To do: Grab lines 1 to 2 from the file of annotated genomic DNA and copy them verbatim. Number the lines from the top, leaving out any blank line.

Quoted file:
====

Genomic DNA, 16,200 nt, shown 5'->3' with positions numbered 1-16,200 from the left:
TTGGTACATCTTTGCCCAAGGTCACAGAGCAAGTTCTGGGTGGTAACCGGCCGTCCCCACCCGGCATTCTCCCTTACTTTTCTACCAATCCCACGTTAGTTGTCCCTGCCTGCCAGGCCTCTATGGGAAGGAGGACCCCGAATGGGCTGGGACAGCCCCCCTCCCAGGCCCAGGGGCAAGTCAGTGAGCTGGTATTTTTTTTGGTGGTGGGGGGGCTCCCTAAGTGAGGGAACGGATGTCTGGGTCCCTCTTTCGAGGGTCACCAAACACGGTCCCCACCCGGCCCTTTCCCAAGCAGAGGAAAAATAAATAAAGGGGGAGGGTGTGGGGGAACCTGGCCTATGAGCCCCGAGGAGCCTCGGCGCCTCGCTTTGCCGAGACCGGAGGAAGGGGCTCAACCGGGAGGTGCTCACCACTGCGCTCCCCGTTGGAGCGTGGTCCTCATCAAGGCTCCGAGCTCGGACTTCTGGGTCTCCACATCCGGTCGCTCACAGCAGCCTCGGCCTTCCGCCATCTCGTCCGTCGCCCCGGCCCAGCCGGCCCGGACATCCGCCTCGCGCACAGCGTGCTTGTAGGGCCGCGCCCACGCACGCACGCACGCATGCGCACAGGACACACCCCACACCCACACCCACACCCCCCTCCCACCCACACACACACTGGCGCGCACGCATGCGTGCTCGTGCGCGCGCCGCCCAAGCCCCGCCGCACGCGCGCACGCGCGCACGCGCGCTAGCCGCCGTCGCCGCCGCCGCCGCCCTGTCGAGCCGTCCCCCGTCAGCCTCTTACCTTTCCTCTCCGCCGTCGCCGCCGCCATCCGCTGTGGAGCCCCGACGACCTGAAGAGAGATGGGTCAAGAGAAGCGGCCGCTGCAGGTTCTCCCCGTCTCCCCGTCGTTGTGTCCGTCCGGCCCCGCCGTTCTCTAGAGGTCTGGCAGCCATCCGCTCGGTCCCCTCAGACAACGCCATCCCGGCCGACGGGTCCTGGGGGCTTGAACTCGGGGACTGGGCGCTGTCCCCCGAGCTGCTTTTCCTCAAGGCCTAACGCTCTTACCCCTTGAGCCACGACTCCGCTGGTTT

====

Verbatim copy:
Genomic DNA, 16,200 nt, shown 5'->3' with positions numbered 1-16,200 from the left:
TTGGTACATCTTTGCCCAAGGTCACAGAGCAAGTTCTGGGTGGTAACCGGCCGTCCCCACCCGGCATTCTCCCTTACTTTTCTACCAATCCCACGTTAGTTGTCCCTGCCTGCCAGGCCTCTATGGGAAGGAGGACCCCGAATGGGCTGGGACAGCCCCCCTCCCAGGCCCAGGGGCAAGTCAGTGAGCTGGTATTTTTTTTGGTGGTGGGGGGGCTCCCTAAGTGAGGGAACGGATGTCTGGGTCCCTCTTTCGAGGGTCACCAAACACGGTCCCCACCCGGCCCTTTCCCAAGCAGAGGAAAAATAAATAAAGGGGGAGGGTGTGGGGGAACCTGGCCTATGAGCCCCGAGGAGCCTCGGCGCCTCGCTTTGCCGAGACCGGAGGAAGGGGCTCAACCGGGAGGTGCTCACCACTGCGCTCCCCGTTGGAGCGTGGTCCTCATCAAGGCTCCGAGCTCGGACTTCTGGGTCTCCACATCCGGTCGCTCACAGCAGCCTCGGCCTTCCGCCATCTCGTCCGTCGCCCCGGCCCAGCCGGCCCGGACATCCGCCTCGCGCACAGCGTGCTTGTAGGGCCGCGCCCACGCACGCACGCACGCATGCGCACAGGACACACCCCACACCCACACCCACACCCCCCTCCCACCCACACACACACTGGCGCGCACGCATGCGTGCTCGTGCGCGCGCCGCCCAAGCCCCGCCGCACGCGCGCACGCGCGCACGCGCGCTAGCCGCCGTCGCCGCCGCCGCCGCCCTGTCGAGCCGTCCCCCGTCAGCCTCTTACCTTTCCTCTCCGCCGTCGCCGCCGCCATCCGCTGTGGAGCCCCGACGACCTGAAGAGAGATGGGTCAAGAGAAGCGGCCGCTGCAGGTTCTCCCCGTCTCCCCGTCGTTGTGTCCGTCCGGCCCCGCCGTTCTCTAGAGGTCTGGCAGCCATCCGCTCGGTCCCCTCAGACAACGCCATCCCGGCCGACGGGTCCTGGGGGCTTGAACTCGGGGACTGGGCGCTGTCCCCCGAGCTGCTTTTCCTCAAGGCCTAACGCTCTTACCCCTTGAGCCACGACTCCGCTGGTTT